I am of two minds about Bon Voyage, Charlie Brown (And Don’t Come Back!), the fourth and final Peanuts feature film from Charles Schulz, Lee Mendelson, and Bill Melendez. It has much bigger aspirations than any of the earlier Peanuts films, sending Charlie Brown and his friends to the French countryside on a trip strongly inspired by Charles Schulz’s personal history during World War II. However, those bigger aspirations are often frustrated by the quirky structure of all the Peanuts movies and many of the TV shows, feeling more like a set of loosely-linked sketches than a single coherent long narrative. This means that Bon Voyage, Charlie Brown feels like it’s stalling for time a bit too often, and never quite manages to find a single consistent tone. While this may sound like criticism (and has been in many of my earlier reviews), I’m increasingly wondering how much I should hold that against the Peanuts animated productions.
The plot of Bon Voyage, Charlie Brown is nominally about Charlie Brown and Linus getting sent to France as exchange students along with Peppermint Patty and Marcie, with Snoopy and Woodstock in tow for amusement (and transportation, since it seems that Snoopy is the only one of the gang who can drive a stick-shift). There’s a mysterious letter of invitation that Charlie Brown receives before they leave from a resident of the Chateau Mal Voisin (the Castle of the Bad Neighbor), and a subplot involving the owner of the chateau, who is notoriously hostile to outsiders. However, most of this subplot is shoved into the back third of the movie and resolves itself in an unusually action-filled sequence for a Peanuts cartoon.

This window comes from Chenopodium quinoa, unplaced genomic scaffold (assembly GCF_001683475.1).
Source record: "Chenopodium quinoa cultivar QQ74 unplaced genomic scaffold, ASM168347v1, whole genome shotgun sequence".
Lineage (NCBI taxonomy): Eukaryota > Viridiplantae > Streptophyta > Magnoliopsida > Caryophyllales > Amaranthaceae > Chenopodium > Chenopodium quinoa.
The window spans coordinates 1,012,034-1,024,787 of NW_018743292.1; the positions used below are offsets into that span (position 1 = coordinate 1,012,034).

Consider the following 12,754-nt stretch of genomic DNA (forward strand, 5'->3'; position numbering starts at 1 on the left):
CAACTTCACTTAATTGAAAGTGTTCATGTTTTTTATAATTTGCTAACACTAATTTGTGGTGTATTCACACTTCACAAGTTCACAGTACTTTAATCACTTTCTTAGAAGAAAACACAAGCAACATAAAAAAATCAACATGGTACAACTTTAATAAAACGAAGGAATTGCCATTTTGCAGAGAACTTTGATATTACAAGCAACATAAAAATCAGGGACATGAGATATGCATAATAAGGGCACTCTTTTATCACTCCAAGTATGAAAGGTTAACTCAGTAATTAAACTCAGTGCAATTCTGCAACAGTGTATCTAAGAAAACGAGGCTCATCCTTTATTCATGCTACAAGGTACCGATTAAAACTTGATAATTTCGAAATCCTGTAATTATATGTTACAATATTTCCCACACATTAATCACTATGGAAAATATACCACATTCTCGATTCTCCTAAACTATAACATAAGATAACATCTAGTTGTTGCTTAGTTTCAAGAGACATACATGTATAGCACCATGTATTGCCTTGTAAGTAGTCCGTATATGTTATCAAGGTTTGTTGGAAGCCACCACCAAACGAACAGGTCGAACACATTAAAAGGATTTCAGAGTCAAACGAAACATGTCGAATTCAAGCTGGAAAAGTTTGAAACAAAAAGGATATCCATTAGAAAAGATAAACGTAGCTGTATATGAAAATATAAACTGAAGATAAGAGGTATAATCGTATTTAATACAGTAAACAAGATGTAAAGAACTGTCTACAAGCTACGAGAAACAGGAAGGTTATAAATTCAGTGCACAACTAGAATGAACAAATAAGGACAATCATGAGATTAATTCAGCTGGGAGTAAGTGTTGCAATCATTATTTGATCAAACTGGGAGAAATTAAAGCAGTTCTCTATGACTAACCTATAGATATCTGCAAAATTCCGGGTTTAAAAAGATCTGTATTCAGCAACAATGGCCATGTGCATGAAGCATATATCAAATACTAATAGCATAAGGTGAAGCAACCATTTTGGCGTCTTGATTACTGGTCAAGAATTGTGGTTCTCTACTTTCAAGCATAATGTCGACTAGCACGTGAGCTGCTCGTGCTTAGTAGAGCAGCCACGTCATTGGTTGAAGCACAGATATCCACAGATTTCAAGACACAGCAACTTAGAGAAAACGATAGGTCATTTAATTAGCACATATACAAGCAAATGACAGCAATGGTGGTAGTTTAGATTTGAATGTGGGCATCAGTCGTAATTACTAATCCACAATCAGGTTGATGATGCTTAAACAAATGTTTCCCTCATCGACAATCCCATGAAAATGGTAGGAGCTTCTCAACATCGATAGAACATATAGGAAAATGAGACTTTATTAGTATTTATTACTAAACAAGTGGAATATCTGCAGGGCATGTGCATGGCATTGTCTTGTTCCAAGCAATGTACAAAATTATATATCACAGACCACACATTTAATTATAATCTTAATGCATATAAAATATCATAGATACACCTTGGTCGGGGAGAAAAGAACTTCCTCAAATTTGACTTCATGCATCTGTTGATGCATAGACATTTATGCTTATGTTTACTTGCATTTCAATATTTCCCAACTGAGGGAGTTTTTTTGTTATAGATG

Before then, though, the movie is content to meander around London and France for a surprisingly long time. The kids get confused by British accents. Snoopy plays some tennis at Wimbledon. Charlie Brown has a misadventure with French bread. Peppermint Patty proves to be as bad at schoolwork in France as she is in America, and equally deluded about other people’s feelings. None of this will be much of a surprise to people familiar with the Peanuts comic strips or TV specials, and it’s all done with a good amount of charm and good humor. However, the length of time that Bon Voyage, Charlie Brown seems to forget what it’s supposed to be there for feels more like stalling for time than something like Race for Your Life, Charlie Brown. There’s some wonderfully expressive animation in the Snoopy-at-Wimbledon sequence, but the entire scene is just empty calories: animated monkey business for its own sake. The digression is so long that it feels too much like padding, which just makes the rushed climactic sequence at the end a little more frustrating. Spending more time on the mystery and the truth of the chateau just seems like it would have been a better use of the time, no matter how amusing it is to see Snoopy lose his cool on the tennis court.